Louisiana's commissioner of insurance, last week ordered all property-insurance companies doing business in Louisiana to extend from one year to two years the period in which policyholders can file a lawsuit as a result of disputed Hurricane Katrina claims. Most property and casualty claims must be filed within one year of the date of loss. Donelon's order requires companies to file stipulations with his office giving policyholders until Aug. 30, 2007, to file suit with regard to Katrina property damages.
a records storage and information management company, helped clean up historic Taylor Playground in Central City last Wednesday (July 11). The playground and several of its key structures were swamped by 6 feet of water during Hurricane Katrina. More than 200 Recall volunteers from around the country joined local volunteers from Tulane University Hospital & Clinic and workers from Criminal Sheriff Marlin Gusman's office and NORD staff members to clean up one of the city's oldest playgrounds.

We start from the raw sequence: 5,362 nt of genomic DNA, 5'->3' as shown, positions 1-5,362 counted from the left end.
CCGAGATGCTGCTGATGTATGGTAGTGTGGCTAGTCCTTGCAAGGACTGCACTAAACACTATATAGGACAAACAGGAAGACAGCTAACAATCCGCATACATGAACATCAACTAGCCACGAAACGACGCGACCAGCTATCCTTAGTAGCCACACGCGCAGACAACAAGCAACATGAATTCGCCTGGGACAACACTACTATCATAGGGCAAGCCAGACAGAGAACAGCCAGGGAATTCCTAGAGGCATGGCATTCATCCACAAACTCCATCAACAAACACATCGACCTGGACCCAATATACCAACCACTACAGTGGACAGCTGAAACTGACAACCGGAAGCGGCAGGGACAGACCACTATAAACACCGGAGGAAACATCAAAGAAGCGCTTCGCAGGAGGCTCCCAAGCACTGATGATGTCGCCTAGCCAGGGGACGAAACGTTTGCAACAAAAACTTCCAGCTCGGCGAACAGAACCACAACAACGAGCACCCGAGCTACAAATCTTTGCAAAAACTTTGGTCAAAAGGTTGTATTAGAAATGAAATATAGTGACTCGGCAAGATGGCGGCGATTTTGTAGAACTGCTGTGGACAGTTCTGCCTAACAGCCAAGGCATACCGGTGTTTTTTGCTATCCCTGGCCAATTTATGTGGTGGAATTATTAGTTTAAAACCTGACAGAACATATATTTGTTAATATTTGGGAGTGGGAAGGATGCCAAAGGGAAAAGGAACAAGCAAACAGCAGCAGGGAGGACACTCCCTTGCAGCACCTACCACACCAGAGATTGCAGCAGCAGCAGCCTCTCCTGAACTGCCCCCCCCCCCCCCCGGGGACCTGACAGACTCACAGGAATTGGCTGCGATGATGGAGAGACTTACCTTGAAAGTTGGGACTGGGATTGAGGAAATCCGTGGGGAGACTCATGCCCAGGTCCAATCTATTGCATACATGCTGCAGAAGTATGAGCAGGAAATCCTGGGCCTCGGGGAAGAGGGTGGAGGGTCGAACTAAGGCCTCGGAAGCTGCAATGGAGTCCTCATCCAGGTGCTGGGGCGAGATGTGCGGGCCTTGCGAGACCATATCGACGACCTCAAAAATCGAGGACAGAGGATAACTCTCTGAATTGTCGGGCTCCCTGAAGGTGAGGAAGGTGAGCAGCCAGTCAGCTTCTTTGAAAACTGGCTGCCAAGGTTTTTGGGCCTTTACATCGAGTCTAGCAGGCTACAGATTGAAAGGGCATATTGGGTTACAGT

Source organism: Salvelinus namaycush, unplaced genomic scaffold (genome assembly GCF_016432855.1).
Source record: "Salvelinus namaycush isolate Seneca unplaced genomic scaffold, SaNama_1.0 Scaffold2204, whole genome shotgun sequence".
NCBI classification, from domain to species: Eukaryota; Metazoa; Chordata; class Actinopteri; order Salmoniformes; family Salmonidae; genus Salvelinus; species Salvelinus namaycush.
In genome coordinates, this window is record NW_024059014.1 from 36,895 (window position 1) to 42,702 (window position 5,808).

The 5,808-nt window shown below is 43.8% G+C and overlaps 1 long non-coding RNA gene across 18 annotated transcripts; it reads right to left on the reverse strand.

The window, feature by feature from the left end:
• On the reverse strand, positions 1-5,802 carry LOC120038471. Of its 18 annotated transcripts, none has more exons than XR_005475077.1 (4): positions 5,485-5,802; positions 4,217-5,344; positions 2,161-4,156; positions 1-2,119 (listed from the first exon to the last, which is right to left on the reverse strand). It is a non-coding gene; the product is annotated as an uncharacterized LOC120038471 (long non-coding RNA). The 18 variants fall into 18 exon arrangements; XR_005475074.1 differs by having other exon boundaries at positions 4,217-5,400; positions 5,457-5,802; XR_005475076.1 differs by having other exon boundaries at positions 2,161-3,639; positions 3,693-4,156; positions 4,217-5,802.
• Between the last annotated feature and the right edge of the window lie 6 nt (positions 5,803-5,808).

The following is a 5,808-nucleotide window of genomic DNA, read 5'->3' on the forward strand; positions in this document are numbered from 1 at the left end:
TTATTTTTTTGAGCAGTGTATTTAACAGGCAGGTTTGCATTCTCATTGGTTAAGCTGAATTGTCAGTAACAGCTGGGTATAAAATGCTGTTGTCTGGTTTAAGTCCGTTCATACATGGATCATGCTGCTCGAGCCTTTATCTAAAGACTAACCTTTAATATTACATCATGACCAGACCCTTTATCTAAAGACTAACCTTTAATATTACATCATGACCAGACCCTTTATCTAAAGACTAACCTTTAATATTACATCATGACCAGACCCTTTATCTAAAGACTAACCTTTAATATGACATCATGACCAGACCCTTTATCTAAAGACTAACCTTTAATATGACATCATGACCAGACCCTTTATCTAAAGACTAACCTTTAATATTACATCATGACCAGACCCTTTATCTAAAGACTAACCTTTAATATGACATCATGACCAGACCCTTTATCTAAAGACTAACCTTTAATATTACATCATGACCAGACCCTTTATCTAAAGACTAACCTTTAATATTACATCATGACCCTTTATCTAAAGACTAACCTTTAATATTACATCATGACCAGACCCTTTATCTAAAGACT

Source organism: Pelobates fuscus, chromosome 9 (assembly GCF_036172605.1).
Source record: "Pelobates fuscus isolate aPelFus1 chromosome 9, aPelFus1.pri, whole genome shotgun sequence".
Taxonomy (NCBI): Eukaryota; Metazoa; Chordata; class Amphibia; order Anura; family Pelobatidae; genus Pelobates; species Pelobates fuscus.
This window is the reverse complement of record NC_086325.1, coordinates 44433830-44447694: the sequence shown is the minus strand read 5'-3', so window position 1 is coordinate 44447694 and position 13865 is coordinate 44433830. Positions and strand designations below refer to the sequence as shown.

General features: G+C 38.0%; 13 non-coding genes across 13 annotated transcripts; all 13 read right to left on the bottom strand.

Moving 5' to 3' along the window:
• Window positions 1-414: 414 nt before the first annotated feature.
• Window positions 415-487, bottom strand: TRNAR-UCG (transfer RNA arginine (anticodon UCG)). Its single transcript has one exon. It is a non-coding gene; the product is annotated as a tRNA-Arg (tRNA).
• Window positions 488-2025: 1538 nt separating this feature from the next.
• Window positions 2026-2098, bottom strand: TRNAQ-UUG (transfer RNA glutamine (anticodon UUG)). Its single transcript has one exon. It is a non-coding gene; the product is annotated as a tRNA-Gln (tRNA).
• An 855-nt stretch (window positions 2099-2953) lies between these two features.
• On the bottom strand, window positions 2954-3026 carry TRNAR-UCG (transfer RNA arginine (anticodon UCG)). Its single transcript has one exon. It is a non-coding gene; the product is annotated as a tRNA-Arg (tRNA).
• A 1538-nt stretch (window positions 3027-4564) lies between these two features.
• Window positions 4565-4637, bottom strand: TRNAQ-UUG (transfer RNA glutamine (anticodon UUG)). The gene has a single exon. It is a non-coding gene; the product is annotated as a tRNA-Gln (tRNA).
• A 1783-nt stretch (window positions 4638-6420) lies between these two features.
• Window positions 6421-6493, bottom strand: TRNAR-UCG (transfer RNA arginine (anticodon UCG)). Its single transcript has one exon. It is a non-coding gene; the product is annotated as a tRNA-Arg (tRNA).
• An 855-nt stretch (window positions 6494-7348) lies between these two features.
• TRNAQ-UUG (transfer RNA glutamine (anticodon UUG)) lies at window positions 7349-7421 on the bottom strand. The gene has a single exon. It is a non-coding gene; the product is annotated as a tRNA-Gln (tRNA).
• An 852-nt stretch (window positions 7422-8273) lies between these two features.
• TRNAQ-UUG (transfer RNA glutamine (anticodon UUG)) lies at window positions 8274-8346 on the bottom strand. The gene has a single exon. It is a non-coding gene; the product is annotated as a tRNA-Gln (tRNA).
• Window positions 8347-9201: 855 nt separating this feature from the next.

Sheriff Jack Strain
of St. Tammany Parish offended minorities and many others recently when, reacting to a spate of violent crimes, he said people who "walk the streets of St. Tammany Parish with 'chee-weez' and 'dread locks' — can expect to be questioned by sheriff's deputies." Strain says his comments about the hairstyles were taken out of context because he was talking about a murder investigation. However, as someone whose duty is to protect all St. Tammany citizens, he could have gotten his point across without igniting racial tensions.
a local contractor and the uncle of New Orleans First City Court Judge Angelique Reed, used a pair of Orleans Parish Prison inmates to work on his niece's Uptown home last week. The workers were provided by a local job-training program whose executive director says he did not know the inmates were going to the judge's home. The judge says she also did not know that prison workers were sent to her home, which she has not occupied since it was damaged during Hurricane Katrina.